Royal Rules

Meghan Markle Reveals The Worst Thing About Being a Royal Mom

Meghan Markle has no regrets about leaving the Firm.

Originally Published: 
LONDON, ENGLAND - JUNE 03: Meghan, Duchess of Sussex attends the National Service of Thanksgiving at...
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To say that the past three years for Meghan Markle have been a whirlwind might mean putting it lightly. She got married, became a princess, moved to the United Kingdom, faced relentless racism and systemic bullying with little protection, had a baby, moved on from the royal family, then moved to another country with her husband and son, started a business, had another baby, and all the big and small moments between.

Meghan has navigated something most of us can’t begin to understand, with her husband, Prince Harry, by her side. In a new interview, Meghan opens up about the decision she and Harry made to leave the U.K., hinting at the best part about leaving her royal life: a life with her kids.

Meghan sat down with Allison P. Davis from The Cut. The two chatted about several different things, including the “big adjustment” from an actress to a working member of “the Firm” and the decision to leave. In the interview, Meghan made comparisons between life in the U.S. versus the U.K. and hinted that the best part about leaving royal life is the life her kids can have now, and the privacy that allows them.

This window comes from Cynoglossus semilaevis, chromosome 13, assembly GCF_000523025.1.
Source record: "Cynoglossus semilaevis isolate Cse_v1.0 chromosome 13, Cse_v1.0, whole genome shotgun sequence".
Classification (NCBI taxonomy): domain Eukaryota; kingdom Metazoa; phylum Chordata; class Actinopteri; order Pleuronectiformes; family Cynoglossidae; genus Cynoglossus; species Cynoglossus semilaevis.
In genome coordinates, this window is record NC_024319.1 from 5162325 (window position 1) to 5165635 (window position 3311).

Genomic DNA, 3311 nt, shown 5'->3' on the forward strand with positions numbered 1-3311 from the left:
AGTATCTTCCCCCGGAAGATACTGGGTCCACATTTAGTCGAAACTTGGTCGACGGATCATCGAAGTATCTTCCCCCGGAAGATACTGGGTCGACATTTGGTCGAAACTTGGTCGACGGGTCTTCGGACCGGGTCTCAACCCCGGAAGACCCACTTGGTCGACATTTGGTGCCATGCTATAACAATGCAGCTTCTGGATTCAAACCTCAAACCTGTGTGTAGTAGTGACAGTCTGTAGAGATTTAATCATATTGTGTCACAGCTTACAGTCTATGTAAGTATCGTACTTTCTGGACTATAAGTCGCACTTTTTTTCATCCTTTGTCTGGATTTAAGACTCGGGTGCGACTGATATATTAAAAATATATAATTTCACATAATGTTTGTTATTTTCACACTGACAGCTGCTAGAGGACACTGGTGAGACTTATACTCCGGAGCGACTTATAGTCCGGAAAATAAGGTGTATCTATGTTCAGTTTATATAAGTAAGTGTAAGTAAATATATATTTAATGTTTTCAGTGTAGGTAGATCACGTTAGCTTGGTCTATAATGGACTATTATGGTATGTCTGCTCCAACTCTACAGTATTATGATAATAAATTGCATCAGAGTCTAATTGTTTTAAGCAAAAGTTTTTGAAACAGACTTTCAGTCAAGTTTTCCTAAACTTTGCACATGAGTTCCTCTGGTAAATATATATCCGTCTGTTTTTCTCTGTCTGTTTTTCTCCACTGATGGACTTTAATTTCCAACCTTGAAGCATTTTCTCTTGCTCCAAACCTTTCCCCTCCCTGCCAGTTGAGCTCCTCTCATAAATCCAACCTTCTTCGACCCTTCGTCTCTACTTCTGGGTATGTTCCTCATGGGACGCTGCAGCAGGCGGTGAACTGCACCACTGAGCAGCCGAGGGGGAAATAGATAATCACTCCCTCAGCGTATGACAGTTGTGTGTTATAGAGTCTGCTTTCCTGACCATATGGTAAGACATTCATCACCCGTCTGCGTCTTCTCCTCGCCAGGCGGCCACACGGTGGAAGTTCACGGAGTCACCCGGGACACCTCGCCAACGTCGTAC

“There’s literally a structure by which if you want to release photos of your child, as a member of the family, you first have to give them to the Royal Rota,” the U.K. media pool, Meghan said. She explained that media outlets were given first dibs to share any photos of the royal kids. But, given how toxic the British media has been to Meghan and Harry since they went public with their relationship, that protocol didn’t sit right with Meghan.

“Why would I give the very people that are calling my children the N-word a photo of my child before I can share it with the people that love my child?” she questioned. “You tell me how that makes sense and then I’ll play that game.”

Later in the interview, Meghan shares another example of the best part about leaving royal life. She explained that if Archie, who is now 3 years old, went to school in the U.K., she would never be able to do the regular mom things like school pickup and drop off. Meghan explained it by saying that every pickup or drop-off would include “a royal photo call with a press pen of 40 people snapping pictures.”

That, too, didn’t sit well with Meghan. “Sorry, I have a problem with that. That doesn’t make me obsessed with privacy,” she said. “That makes me a strong and good parent protecting my child.” However, instead of having to share those small but important moments with the media, Archie gets to be a cheerful kid with a mom who picks him up from school.

When Harry and Meghan said they wanted to step back from royal life to have more privacy, this is the kind of privacy they mean. While they’re still very much in the public eye, the life they have now affords them to the ability to protect their kids’ privacy, and their right to have a happy childhood.

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